4. 4. Risk Management 4 Corporate perspective suggest that Strategic risk is… “everything, every obstacle, every issue that has the potential to materially affect the achievement of our strategic objectives.” Dr. Georg Klein, Siemens AG Source: Deloitte survey (2013) “Risk is uncertainty, but we have to take risks to get to our goals, especially during changing times”. Sandra G. Carson, VP, Enterprise Risk Management and Compliance, Sysco Corporation
  5. 5. Risk Management 5 “Reputation risk is now the biggest risk concern, due in large measure to the rise of social media, which enables instantaneous global communications that make it harder for [companies] to control how they are perceived in the marketplace”. Deloitte 2013.
  6. 6. Risk Management 6 Market • Environment uncertainty Portfolio • Business Model Uncertainty Strategy • Industry uncertainty  External ec, pol, social and physical environment  Legislation  Demographics  Capabilities  Programs and services  Organisational flexibility, technology, competitive strategy  Effects of competition  Customer behaviour  Technological innovation (industry level)
  7. 7. Risk Management 7 Portfolio Risks Strategic Risk Programs Pricing Channels Competi tion Student Mobility Trends Soc-Ec Impacts Strategy Delivery Market Risks Environment Can’t control: Understand and navigate through market research and market intelligence systems Business Model Can control: Portfolio of programs and services, choice of mediators Industry Can influence: Benchmarking, best practice, collaboration, professional assocs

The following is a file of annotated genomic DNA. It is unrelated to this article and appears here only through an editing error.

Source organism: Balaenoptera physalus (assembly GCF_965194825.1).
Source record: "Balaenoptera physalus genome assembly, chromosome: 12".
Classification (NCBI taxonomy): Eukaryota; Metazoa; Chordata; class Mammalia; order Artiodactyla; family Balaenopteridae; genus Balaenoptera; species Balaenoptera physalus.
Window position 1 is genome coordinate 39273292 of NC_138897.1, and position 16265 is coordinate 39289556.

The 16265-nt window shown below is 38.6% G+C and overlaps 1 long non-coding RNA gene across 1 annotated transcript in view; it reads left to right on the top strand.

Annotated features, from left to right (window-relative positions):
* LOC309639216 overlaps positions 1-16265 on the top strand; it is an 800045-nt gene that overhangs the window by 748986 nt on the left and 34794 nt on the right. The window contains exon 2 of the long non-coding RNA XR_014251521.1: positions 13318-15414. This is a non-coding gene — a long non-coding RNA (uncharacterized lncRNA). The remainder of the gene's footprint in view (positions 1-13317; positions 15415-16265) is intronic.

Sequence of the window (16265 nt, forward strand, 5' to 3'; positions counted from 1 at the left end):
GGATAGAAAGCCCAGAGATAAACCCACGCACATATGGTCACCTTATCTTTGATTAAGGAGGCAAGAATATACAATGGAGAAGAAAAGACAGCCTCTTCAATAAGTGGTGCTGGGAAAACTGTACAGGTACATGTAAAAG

8. 8. Risk Management: Risk Profile 8 1) Assess appetite for risk…. 2) Consider how this varies by market 3) Evaluate real activity 4) Consider how this varies from perception of risk appetite 5) Produces understanding of risk profile
  9. 9. Mission and Vision, Growth targets, portfolio balance, Offshoring interest, senior management capacity Strategic Plan Relevance to global issues, learning and career outcomes, range of curricular methodologies Programs Govt partnerships, agent networks, sponsor links, research collaborations (Univs), institutional collaboration, offshore offices Partnerships Patterns of communications, digital and social media capabilities, alumni networks, staff networks, study abroad Reach Market intelligence and market research investments, patterns of competition Market understanding Trends, Market dependencies, market development capabilities Enrollment patterns 9 Risk Management: Risk profile
  10. 10. Risk: What’s your profile? 10